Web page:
Statewide Iowa – Memorial Day weekend marked the unofficial start of summer and a dangerous time of year for young drivers. Nationwide, more than 30 percent of deaths involving teen drivers occur during what’s called the “100 Deadliest Days” – a period that runs from Memorial Day to Labor Day.
For every mile driven, new teen drivers (ages 16-17 years old) are three times more likely to be involved in a deadly crash compared to adults. As school lets out for summer, these inexperienced teen drivers will have more time to spend on the road. That means more time driving at night and potentially engaging in risky behaviors like speeding, texting, or simply sharing the vehicle with teen passengers. The risk gets even greater when you add more vehicles on the road.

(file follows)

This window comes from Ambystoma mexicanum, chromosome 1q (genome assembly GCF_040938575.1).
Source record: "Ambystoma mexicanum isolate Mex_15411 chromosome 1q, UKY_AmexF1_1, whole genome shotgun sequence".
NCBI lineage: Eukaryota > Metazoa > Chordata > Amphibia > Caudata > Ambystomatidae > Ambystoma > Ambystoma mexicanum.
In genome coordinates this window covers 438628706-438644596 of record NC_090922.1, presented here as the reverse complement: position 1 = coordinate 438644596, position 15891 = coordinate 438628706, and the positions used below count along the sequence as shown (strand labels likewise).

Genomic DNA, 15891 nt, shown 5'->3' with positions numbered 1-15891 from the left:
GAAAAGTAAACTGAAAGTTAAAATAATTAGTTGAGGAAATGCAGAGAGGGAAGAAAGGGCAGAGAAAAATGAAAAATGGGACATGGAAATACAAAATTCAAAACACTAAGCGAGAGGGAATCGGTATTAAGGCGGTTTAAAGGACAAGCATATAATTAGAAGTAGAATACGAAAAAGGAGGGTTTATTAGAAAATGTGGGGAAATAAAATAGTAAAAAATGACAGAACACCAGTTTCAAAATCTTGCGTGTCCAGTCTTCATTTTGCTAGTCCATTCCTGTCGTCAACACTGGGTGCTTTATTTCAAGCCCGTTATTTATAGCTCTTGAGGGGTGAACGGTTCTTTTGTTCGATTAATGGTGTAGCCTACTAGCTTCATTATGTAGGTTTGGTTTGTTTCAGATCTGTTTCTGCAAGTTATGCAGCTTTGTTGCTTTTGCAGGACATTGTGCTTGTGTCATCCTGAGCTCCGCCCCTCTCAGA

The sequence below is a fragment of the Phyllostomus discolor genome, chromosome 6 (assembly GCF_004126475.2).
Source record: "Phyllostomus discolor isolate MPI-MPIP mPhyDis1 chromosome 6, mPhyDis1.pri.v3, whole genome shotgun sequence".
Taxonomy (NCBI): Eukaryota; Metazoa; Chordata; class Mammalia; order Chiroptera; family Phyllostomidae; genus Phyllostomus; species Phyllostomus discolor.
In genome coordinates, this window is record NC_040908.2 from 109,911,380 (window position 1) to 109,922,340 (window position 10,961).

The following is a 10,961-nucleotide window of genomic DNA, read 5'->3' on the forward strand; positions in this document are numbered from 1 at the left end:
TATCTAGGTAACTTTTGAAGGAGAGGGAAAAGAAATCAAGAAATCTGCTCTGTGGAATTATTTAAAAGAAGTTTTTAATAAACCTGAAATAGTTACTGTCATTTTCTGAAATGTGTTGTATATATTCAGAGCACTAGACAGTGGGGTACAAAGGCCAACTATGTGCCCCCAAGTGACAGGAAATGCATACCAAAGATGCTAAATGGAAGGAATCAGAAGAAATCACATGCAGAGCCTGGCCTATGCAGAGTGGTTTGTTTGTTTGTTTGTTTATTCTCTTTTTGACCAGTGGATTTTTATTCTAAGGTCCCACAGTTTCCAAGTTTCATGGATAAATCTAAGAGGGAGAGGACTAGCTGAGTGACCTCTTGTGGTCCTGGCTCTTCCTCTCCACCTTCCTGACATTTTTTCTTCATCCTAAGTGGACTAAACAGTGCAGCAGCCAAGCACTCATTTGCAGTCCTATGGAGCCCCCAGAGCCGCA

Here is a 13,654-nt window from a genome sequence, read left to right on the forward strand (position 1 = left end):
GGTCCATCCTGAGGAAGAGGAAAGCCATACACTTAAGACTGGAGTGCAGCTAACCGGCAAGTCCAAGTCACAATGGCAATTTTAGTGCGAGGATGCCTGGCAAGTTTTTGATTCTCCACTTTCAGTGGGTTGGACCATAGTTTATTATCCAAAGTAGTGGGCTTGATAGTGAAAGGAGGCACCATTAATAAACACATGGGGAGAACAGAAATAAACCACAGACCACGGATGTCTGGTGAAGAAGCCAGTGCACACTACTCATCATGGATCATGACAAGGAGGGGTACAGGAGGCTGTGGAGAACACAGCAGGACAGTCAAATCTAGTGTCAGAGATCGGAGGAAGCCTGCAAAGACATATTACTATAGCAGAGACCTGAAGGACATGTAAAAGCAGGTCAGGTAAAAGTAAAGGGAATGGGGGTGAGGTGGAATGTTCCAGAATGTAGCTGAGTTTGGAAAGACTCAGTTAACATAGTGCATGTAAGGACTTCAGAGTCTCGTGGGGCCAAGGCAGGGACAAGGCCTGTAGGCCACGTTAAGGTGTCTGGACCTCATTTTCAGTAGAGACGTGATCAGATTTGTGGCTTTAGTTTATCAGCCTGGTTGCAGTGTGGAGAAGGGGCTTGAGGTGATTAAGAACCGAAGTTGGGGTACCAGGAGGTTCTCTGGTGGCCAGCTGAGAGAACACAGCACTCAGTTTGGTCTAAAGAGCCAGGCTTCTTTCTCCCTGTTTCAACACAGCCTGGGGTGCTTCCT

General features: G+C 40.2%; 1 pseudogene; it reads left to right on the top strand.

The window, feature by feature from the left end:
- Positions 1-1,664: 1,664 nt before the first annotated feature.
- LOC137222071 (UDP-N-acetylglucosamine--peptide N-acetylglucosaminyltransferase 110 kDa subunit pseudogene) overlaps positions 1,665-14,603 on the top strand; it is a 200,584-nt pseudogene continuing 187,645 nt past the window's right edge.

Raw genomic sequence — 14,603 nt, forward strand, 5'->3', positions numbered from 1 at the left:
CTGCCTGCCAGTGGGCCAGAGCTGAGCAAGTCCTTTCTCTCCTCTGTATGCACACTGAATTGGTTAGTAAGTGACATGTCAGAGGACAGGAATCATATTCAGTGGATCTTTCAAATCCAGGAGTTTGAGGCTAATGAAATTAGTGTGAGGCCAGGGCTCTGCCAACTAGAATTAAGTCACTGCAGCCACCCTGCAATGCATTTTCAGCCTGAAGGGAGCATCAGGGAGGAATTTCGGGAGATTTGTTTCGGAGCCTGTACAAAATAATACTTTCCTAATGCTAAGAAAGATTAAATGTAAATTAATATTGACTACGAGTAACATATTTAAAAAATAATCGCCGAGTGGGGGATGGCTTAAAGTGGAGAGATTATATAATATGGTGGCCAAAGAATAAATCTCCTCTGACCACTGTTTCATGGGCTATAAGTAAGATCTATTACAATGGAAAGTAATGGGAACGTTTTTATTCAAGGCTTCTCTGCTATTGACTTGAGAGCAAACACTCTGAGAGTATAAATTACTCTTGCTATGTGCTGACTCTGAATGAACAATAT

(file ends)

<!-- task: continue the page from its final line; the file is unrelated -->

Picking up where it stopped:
According to Meredith Mitts, a spokeswoman for the AAA Minnesota-Iowa: The Auto Club Group, this summer is expecting to be even more dangerous for teen drivers as the 100 Deadliest Days coincides with a predicted busier summer driving season than last year. She also stated that the AAA expects two years’ worth of restrained travel demand to be unleashed in the coming months. That means more traffic on our roadways, which raises the crash risk, particularly for young, inexperienced drivers.
Each year an average of 2,063 teen drivers are involved in fatal crashes; 642 of those (31%) occurred during the 100 deadliest days.
More than 7,124 people died in teen-related summertime crashes from 2011 to 2020.
That’s more than seven people a day each summer compared to the rest of the year (six people/day).
An average of 9 teen drivers are involved in fatal crashes between the Memorial Day and Labor Day weekends.
Every year, an average total of 29 people are killed in teen driver-related crashes. More than a third of those fatalities (34% or 10 deaths) occur during the 100 deadliest days.
During the past 10 summers, 291 people have died in teen driver-related crashes.